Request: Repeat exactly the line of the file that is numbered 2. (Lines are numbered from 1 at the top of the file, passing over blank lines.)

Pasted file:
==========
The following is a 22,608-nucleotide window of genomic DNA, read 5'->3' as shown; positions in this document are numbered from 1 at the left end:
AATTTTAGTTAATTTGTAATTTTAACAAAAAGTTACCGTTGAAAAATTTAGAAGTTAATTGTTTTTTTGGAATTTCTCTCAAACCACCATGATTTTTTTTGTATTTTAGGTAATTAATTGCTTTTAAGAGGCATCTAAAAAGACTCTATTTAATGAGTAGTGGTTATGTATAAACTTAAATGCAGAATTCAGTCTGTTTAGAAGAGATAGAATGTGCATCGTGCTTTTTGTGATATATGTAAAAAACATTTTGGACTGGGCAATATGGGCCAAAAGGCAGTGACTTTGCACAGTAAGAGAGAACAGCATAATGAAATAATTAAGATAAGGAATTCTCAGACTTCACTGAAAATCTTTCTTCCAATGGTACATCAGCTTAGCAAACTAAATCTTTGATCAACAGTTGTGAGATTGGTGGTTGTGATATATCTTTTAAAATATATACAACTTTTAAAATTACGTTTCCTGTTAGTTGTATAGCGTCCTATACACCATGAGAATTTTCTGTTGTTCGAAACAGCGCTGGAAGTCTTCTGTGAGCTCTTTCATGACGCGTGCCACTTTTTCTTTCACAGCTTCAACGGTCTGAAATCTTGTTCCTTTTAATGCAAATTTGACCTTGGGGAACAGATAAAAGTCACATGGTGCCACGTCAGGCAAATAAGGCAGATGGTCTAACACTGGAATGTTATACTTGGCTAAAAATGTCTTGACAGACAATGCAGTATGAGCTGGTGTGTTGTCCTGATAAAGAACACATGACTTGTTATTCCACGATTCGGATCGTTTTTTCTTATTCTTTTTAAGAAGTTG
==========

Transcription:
AATTTTAGTTAATTTGTAATTTTAACAAAAAGTTACCGTTGAAAAATTTAGAAGTTAATTGTTTTTTTGGAATTTCTCTCAAACCACCATGATTTTTTTTGTATTTTAGGTAATTAATTGCTTTTAAGAGGCATCTAAAAAGACTCTATTTAATGAGTAGTGGTTATGTATAAACTTAAATGCAGAATTCAGTCTGTTTAGAAGAGATAGAATGTGCATCGTGCTTTTTGTGATATATGTAAAAAACATTTTGGACTGGGCAATATGGGCCAAAAGGCAGTGACTTTGCACAGTAAGAGAGAACAGCATAATGAAATAATTAAGATAAGGAATTCTCAGACTTCACTGAAAATCTTTCTTCCAATGGTACATCAGCTTAGCAAACTAAATCTTTGATCAACAGTTGTGAGATTGGTGGTTGTGATATATCTTTTAAAATATATACAACTTTTAAAATTACGTTTCCTGTTAGTTGTATAGCGTCCTATACACCATGAGAATTTTCTGTTGTTCGAAACAGCGCTGGAAGTCTTCTGTGAGCTCTTTCATGACGCGTGCCACTTTTTCTTTCACAGCTTCAACGGTCTGAAATCTTGTTCCTTTTAATGCAAATTTGACCTTGGGGAACAGATAAAAGTCACATGGTGCCACGTCAGGCAAATAAGGCAGATGGTCTAACACTGGAATGTTATACTTGGCTAAAAATGTCTTGACAGACAATGCAGTATGAGCTGGTGTGTTGTCCTGATAAAGAACACATGACTTGTTATTCCACGATTCGGATCGTTTTTTCTTATTCTTTTTAAGAAGTTG